« on: September 26, 2005, 06:36:59 PM »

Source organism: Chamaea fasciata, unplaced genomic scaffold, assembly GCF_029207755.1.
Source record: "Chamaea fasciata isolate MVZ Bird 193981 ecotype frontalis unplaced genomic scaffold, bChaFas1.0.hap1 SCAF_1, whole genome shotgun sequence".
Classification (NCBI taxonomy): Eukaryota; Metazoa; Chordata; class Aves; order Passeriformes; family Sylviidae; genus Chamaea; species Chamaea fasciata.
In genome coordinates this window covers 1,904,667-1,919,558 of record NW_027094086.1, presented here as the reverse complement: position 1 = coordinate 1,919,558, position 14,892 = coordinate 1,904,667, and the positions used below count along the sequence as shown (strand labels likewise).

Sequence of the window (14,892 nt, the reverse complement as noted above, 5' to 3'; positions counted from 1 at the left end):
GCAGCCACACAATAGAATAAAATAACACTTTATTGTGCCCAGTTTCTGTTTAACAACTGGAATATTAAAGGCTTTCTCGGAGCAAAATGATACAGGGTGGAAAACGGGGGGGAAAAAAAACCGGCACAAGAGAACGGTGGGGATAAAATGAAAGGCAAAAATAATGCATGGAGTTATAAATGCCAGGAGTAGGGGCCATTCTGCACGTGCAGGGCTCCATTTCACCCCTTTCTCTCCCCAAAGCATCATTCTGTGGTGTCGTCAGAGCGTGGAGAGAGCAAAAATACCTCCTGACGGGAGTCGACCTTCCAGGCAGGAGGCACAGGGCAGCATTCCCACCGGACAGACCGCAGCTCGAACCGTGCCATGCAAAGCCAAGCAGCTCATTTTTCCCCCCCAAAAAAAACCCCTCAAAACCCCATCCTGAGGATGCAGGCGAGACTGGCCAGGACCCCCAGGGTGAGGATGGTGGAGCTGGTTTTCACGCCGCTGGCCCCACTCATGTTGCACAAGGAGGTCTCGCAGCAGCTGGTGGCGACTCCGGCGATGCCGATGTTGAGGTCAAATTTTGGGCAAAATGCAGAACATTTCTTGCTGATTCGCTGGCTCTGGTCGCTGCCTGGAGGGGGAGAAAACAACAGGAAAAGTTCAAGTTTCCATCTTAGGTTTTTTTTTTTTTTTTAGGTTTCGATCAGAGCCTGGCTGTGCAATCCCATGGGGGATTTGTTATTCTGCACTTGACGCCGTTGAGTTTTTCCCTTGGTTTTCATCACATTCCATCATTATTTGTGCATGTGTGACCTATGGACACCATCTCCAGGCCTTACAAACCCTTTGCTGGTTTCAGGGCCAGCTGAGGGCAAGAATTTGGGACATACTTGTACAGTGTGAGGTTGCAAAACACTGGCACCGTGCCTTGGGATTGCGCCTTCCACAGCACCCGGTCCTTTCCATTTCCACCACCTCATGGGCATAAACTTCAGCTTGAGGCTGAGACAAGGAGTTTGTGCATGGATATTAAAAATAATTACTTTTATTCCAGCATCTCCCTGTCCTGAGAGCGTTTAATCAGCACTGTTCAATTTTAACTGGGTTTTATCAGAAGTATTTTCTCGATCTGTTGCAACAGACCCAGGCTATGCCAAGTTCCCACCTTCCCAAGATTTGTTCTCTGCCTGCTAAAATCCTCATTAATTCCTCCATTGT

I'll admit that if your numbers are sufficiently high, you will have a significantly easier time with apps. But, it is not true to say that if you nail a 99th percentile LSAT and have a 3.75+ GPA youll waltz into most schools (referring here to t14). First, 3.75 isn't exceedingly high and part of what I meant by "numbers aren't everything" is that not all numbers are equal. A Harvard UGrad GPA isn't worth as much as a numerically equal Michigan or Cal or UCLA GPA due to grade inflation (don't believe there's inflation, do some research on avg. grades issued at the top schools). Second, many students from public schools talk about their GPAs unweighted since most publics don't count A+ as 4.33, whereas most privates do. People need to be clear whether they're talking weighted or unweighted when it comes to GPA for admissions. The LSAC does equalize GPA values for letter grades, but it's not always clear in some statistics whether the LSAC calculation is being used. Third, this site is not representative of an unbiased sample of applicants and there are indeed far more than 2 people with 175+ 3.75+ numbers getting rejected from Harvard every year. Finally, if you want real proof numbers aren't everything, consider the fact that Yale accepts approximately 250 people per year, about 50 of which turn them down. Yet, Yale's class, surprisingly, is not all 4.0 180s. Rather, it is, in fact (relatively) far from it. Yale itself admits that if it wanted a class of entirely 180 4.0s, it could have it, but Yale chooses not to, meaning they do infact turn down a (again, relatively) significant number of people with perfect numbers (or very close to it) in favor of individuals that are a little more interesting but a little weaker numbers-wise. Harvard and bigger schools will obviously take more higher-number students, but they too turn down many near-perfect-numbers applicants in favor of others, so numbers are not a guaranteed walk by far (with the exception of NYU which is a numbers whore). The lower you go on the rankings, the more numbers will help, but no matter how great your numbers are, they will never be a guarantee, and at many schools are indeed a factor which mostly only prevent admission but do not gain it.